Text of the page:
Wednesday, August 21, 2013

Abstract Exemplars Provide More Creativity

In the previous post we learned about conceptual expansion, a common form of creative behavior. Conceptual expansion is the process of accessing highly specific examples of a particular domain as a starting point for creative behavior. Conception expansion provides for rapid solutions that are likely to be accepted by the target audience due to familiarity. However, a common drawback is that the new creative product may be constrained by unnecessary properties of the specific exemplar.
Today we will learn about the benefits of using more abstract (as opposed to specific) exemplars as a starting point for creative behavior. 

Abstract Exemplars Provide More Creativity
Thomas Ward found evidence to suggest that the way in which you frame a creative task can affect the creativity of the product produced.[1] Specifically, more abstract exemplars, instead of specific ones, will allow for greater creativity.[2] In his study Ward asked participants to imagine and draw an alien that might exist on a different planet.[3] He found that participants that were instructed to consider that the aliens must need to survive and navigate the conditions of their environments attained higher ratings of creativity in their drawings than both participants who were not instructed at all and participants who were instructed to think of specific earth animals as examples. As Ward put it, 

Because stored properties at higher levels of abstraction would be less specific and constraining and allow a wider range of possible instantiation (e.g., generic sense or organs vs. two eyes symmetrically placed in the head), more original products would be expected to result when people access knowledge in these more abstract ways.[4]

These findings on conceptual expansion, also known as the path-of-least-resistance model, has been replicated in other domains with participants similarly imagining novel fruits and tools based off of specific exemplars vs. more conceptualized properties. And similarly those who used a more conceptualized abstract approach showed more creativity.[5]
Real Life Examples
These findings can be generalized to real word examples. For instance, if one was trying to think of a new animated comedy series to make they could think of the best current series. Take for example Family Guy. Family Guy is an adult cartoon featured around an American family with a talking pet, full of absurd and unrealistic plot events, crass humor, jokes focusing of pop culture and current events, and the comedy styling of Seth McFarlane. If you were trying to create a new show, one could think of Family Guy as an exemplar of a successful comedy and slightly tweak it to create a new product. The extreme similarity between shows like Family Guy, Cleveland Show, and American Dad provides support for this path-of-least-resistance model. And indeed, the common critique of these shows in fact is that they lack creativity.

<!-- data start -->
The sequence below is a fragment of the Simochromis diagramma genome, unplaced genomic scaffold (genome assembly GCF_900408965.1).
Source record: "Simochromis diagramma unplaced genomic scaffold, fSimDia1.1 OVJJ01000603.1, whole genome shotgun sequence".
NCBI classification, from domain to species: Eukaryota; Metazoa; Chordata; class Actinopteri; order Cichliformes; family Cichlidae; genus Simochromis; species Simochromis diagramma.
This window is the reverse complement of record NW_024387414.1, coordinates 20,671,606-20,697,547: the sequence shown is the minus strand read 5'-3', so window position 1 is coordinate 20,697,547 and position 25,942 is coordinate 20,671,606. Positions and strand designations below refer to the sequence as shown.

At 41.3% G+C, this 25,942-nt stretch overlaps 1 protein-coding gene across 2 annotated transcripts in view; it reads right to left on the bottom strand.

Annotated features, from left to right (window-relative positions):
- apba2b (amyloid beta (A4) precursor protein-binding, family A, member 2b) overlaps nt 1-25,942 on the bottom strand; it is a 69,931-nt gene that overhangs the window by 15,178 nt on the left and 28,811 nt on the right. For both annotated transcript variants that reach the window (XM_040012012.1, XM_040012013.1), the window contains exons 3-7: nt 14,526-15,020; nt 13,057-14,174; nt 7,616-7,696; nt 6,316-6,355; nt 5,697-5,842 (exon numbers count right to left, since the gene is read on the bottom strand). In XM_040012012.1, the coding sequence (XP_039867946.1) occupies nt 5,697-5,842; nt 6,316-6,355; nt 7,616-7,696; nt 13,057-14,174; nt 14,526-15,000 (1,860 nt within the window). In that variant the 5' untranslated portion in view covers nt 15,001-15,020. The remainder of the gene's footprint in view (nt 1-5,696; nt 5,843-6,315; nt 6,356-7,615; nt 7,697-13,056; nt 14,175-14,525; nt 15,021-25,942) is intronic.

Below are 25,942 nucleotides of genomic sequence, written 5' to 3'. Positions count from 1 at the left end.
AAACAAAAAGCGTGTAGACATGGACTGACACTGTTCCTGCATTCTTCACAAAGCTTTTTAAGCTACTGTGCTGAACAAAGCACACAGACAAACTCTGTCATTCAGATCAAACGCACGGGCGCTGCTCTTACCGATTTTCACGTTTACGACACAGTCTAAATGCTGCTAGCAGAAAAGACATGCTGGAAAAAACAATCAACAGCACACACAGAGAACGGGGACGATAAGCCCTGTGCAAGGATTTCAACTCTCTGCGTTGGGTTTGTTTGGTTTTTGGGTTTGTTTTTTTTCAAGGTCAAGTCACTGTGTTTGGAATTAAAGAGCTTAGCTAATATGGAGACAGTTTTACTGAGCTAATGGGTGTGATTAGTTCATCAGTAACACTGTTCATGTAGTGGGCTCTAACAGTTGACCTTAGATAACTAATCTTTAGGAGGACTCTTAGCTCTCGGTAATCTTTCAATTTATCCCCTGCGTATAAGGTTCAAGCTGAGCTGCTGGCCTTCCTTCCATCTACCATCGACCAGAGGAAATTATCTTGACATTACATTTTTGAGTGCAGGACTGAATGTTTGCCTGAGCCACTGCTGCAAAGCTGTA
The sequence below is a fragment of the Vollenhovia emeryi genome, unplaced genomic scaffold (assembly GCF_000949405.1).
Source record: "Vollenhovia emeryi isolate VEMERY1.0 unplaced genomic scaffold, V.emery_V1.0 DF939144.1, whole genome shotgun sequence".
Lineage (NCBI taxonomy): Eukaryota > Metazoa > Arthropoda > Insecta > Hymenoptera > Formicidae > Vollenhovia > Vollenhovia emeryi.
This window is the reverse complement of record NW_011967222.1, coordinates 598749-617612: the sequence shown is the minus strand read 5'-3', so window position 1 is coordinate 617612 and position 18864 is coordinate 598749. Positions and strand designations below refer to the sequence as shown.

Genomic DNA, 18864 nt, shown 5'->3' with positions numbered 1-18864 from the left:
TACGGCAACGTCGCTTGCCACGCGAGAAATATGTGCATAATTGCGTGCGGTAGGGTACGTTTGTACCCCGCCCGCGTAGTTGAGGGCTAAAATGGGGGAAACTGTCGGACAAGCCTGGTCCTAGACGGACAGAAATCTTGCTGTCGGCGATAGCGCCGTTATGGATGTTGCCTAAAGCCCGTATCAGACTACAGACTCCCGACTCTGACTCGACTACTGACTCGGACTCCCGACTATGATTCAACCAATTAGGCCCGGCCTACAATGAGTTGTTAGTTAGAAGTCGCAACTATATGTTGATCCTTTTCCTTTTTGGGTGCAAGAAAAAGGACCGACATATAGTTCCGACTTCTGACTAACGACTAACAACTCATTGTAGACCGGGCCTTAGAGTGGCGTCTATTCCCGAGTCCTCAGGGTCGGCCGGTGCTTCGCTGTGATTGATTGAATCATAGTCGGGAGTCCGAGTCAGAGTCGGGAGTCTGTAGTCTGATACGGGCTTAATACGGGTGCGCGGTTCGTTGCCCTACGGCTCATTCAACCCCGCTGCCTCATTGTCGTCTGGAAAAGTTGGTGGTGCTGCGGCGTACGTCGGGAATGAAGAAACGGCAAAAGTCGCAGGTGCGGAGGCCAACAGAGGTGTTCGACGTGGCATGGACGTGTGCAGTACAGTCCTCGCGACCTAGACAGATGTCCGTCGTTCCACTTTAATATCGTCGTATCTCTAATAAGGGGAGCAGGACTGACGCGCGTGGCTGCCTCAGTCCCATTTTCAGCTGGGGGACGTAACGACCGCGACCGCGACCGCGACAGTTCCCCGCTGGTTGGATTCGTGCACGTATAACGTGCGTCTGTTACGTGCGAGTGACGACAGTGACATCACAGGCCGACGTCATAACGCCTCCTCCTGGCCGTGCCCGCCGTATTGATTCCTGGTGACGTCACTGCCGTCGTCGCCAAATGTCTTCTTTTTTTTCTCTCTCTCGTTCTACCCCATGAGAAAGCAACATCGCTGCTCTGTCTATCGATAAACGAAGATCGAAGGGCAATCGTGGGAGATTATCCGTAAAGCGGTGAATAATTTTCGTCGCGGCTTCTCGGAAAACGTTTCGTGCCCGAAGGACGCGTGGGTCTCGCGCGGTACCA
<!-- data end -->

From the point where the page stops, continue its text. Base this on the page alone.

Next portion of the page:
However if more abstract exemplars were used, more creative comedy shows could have easily been created. For instance, perhaps the studio execs could just ask a writer to produce a show that serves the same demographics. The show must include humor that appeals to both an older audience, but enough silliness to draw in younger audiences as well. And also instruct the writer to remember that since it is a cartoon they can have less realistic features in the show. Such a show will certainly be more rated as more original or creative than American Dad or The Cleveland Show. But will it be more successful?

A show that greatly deviates from the Family Guy strategy may not be accepted as an adult-themed comedy cartoon just in the same way that aliens that deviate too far from known earth animals might not be recognized as an animal at all.[6] Therefore, a good balance of both approaches can be suggested. An idea of an existing business venture may be used as a starting point for a new business venture – however an eye should be kept at more abstract considerations of what made the business venture successful instead of blindly accepting potentially needless properties of the exemplar business venture. [7]

[2] Id.
[3] Id. at 6.
[4]Id. at 8.
[5] Thomas B. Ward, Cognition, Creativity, and Entrepreneurship, Journal of Business Venturing 19.2 (2004), 183.
[6] Id. 184-85.
[7] Id. at 185.

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